"I don't need it but it is appreciated," Talbot said with a smile. "All I need is for you and Silas to watch the shop. I promise to pick up the slack when I return."

"I do not think he will be as understanding," Cara said. "but you will have to explain things to Silas."

The shop door opened during that last moment and Silas walked in.

"Explain what to me?" he asked.

Cara and Talbot looked at each other for a beat.
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Re: Undead Reckoning

Post by WolfofWords »

Talbot walked onto the train platform carrying very little baggage. He had always preferred to pack light even when traveling long distances. Only the essentials were necessary, he was not very sentimental after all. Of course, he had brought the rifle but kept it wrapped in cloth and twine to keep it from startling anybody. He wore it slung across his back and it was definitely a familiar feeling that he was trying and failing to ignore. He was also trying to ignore Silas Brickhome who was presently buzzing in his ear. The two of them, along with Cara, had been business partners for years but Talbot had come to realize that Silas was a bit of a worrier.

Silas would call it caution and sometimes it was a good quality. In fact, there were times where Talbot thought that anxiety might be a natural defense mechanism for gnomes. They had been saved by quite a few calamities because Silas had a bad feeling about a situation. Talbot trusted Silas but knew that sometimes his anxiety could go overboard. He thought this was one of those times. Talbot had explained to Silas that he was only going on a short trip to satisfy his curiosity. He had explained that he wanted nothing more than to return to the shop after no more than a week and work on their projects and assist customers. Cara had accepted it with a grunt and then she had gone back to her coffee and a troublesome bit of fine furniture. Silas had become apoplectic.

"Tal, would you talk to me?" Silas practically yelled over the crowd. "I don't think you should take this trip. It sounds dangerous."

"It's not dangerous, Silas," Talbot said. "I'm just going for a little chat. I'm not going to be fighting any necromancers."

"If it's just a chat then why can't you send a letter or a telegram?" Silas asked. "Settle the matter and come to the shop tomorrow."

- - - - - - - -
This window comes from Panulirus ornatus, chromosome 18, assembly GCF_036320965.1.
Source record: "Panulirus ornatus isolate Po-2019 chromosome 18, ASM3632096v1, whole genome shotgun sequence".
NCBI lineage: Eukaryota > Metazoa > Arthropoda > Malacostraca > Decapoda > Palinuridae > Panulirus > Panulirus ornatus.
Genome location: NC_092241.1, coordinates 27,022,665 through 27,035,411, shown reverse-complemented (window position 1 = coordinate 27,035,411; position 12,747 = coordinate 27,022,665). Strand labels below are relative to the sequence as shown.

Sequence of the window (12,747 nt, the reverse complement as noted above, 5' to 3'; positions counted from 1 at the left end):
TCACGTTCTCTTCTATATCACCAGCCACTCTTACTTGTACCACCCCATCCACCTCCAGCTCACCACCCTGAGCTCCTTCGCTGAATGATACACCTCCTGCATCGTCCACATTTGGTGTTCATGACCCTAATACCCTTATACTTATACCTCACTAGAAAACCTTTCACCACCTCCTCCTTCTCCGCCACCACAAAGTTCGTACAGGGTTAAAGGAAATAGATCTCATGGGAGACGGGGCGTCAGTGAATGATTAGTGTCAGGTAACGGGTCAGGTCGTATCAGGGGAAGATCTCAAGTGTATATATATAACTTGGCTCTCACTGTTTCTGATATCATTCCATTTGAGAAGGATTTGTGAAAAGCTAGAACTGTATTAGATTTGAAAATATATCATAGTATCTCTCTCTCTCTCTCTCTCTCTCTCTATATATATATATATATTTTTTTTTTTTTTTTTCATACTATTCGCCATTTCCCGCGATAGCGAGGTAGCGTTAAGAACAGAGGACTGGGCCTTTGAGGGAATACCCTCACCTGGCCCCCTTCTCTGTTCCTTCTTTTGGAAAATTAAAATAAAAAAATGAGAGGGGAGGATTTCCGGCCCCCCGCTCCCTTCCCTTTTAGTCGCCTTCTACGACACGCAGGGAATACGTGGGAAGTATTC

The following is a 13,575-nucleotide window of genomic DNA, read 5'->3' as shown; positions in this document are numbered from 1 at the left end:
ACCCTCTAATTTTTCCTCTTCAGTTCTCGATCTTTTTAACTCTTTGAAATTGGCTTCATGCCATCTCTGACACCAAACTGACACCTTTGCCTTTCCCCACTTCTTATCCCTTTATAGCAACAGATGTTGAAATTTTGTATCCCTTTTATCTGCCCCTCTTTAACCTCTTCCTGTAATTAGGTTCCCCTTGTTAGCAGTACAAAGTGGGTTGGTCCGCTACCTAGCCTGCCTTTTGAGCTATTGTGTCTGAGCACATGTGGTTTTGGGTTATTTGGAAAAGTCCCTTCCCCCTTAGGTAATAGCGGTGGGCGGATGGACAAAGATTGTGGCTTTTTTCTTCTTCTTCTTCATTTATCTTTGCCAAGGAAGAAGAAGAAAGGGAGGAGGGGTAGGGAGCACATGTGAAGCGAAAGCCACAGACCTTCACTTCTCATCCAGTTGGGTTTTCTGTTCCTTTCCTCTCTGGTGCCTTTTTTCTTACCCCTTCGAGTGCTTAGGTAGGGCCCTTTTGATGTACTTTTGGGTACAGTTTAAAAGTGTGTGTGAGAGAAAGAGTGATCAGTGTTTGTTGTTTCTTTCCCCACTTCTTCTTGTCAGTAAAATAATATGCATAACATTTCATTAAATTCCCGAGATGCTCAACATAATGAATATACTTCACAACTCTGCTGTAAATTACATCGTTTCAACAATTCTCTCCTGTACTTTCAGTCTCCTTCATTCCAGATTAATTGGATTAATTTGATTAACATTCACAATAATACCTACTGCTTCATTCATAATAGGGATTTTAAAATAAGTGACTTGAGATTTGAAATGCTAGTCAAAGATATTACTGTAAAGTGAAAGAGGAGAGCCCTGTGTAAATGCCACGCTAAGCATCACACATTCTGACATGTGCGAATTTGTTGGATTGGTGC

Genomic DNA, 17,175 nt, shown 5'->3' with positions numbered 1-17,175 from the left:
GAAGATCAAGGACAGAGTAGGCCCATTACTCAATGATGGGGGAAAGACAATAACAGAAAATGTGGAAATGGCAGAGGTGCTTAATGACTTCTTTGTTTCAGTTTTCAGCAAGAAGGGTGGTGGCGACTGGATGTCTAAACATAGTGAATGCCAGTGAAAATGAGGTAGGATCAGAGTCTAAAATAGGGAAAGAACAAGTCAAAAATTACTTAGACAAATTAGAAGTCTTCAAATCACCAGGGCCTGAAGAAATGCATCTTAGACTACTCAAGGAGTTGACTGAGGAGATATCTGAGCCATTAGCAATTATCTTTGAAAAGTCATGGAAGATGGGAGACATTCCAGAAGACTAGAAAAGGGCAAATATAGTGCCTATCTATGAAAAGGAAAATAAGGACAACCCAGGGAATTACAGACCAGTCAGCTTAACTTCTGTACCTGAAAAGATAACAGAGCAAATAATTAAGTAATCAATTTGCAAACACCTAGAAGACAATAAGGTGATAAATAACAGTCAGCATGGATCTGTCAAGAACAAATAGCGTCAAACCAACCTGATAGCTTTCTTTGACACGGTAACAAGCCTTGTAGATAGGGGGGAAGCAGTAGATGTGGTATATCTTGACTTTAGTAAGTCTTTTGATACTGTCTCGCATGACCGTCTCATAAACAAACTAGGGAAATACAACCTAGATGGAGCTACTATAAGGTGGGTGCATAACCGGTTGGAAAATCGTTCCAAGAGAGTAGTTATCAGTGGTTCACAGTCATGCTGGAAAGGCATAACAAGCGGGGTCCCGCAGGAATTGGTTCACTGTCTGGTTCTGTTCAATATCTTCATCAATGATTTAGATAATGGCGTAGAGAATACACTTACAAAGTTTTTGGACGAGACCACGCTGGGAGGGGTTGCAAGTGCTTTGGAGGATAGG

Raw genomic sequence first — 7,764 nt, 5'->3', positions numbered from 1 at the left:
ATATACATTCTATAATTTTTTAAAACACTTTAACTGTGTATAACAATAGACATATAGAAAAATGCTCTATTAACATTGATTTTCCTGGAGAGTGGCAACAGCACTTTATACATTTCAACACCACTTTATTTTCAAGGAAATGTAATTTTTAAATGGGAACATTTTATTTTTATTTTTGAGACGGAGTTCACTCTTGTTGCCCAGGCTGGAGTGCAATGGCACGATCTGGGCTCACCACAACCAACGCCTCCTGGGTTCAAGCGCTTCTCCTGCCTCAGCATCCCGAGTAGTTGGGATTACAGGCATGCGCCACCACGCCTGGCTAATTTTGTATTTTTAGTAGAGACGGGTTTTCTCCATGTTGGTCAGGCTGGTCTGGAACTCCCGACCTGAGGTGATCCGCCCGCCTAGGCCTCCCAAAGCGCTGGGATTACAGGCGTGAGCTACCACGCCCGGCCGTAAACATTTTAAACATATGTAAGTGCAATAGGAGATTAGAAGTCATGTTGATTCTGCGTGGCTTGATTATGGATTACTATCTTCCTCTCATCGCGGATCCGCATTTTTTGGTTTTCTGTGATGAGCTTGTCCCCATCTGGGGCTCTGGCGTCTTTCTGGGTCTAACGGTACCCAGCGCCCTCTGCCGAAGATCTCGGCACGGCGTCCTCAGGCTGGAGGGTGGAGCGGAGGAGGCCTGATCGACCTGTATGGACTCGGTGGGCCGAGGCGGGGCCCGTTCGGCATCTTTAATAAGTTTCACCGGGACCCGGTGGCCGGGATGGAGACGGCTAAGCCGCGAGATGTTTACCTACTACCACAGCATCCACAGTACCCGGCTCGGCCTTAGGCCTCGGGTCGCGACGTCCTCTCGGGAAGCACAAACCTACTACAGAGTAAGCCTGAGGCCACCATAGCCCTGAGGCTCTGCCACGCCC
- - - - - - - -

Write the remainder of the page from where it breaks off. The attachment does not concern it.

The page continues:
"Don't you think I thought of that?" Talbot asked, turning around so Silas had to stop short. "It would be easy to do that but some things need to be done face to face." Talbot was several feet taller than the other man and for a moment he imposed that size difference on Silas before backing off and shaking his head.

"Don't you think he might have deliberately poked at your biggest sore spot in order to manipulate you?" Silas asked. "Don't fall for his ruse." Silas adjusted his glasses and stared up at Talbot, obviously trying to get through to him.

"Believe it or not," Talbot said. "I thought of that too. If that's the case, then I will lay a hand on Lord Blackrance with extreme prejudice. I will make my point felt."

"All the more reason to stay home," Silas said in a bit of a grumble. "I don't want you to be arrested."

"I know how to stay out of the jails," Talbot said. "I know how to stop myself before I go too far."

"You're traveling so close to the magical wastes, Talbot," Silas said. "It's a risk going even that far."

"I'll be miles and miles away from the border," Talbot said. "Relax, Silas, everything will be fine."

"I promise you nothing is fine," Silas said. "but your mind is made up."

"Then wish me a safe journey, old friend," Talbot said with as kind a smile as he could accomplish. "I'll be back before you know it."

"I wish you weren't going at all but I do wish you well, of course," Silas said as he tried to put on a brave face. "Please come back to us. Not for the shop's sake but for your sake. You deserve peace."

"I have it," Talbot said gently.

"Not if the mention of your past can still bring stormclouds to your eyes," Silas said. "Deal with what you have to but come back to us."

Talbot rested his hand on Silas' shoulder. "I will be back," he said. "I promise."

Silas shook his head. "Get on the train, Tal," he said. "It's going to leave soon."
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Re: Undead Reckoning

Post by scooter »

Well, we're four installments in and the forums haven't crashed. I think we're doing good.
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Re: Undead Reckoning

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He was five years old and Talbot was running from the neighborhood bullies. Once again they chased him down the familiar alley blocks from where his family lived. He had no idea what he had done to piss them off this time but they had probably deserved it. At least he was drawing their attention away from Clara and Felix. If he took a beating for their sake, that was perfectly alright with him. He would have preferred no beating but would take any of the abuse that he earned with a smile. His legs were getting tired and his breath burned in his chest like a bonfire. He would not be able to last much longer.

Letitia grabbed him and pushed him against the wall. He felt his nose crack. She turned him around and slapped him so hard that he actually fell forward and barely missed hitting his nose again. He felt a boot slam into his ribs and he involuntarily rolled over. He had forgotten to ball up again and he would pay for it. He was way more vulnerable on his back. He looked up into the sneering faces of Letitia, Jass, and Crendor. The two half-orcs were wrapped around the beautiful Letitia's finger. Talbot never knew why she chose to bully Talbot and his friends but he always thought it was because her family was one of those rare Humans First group of folks.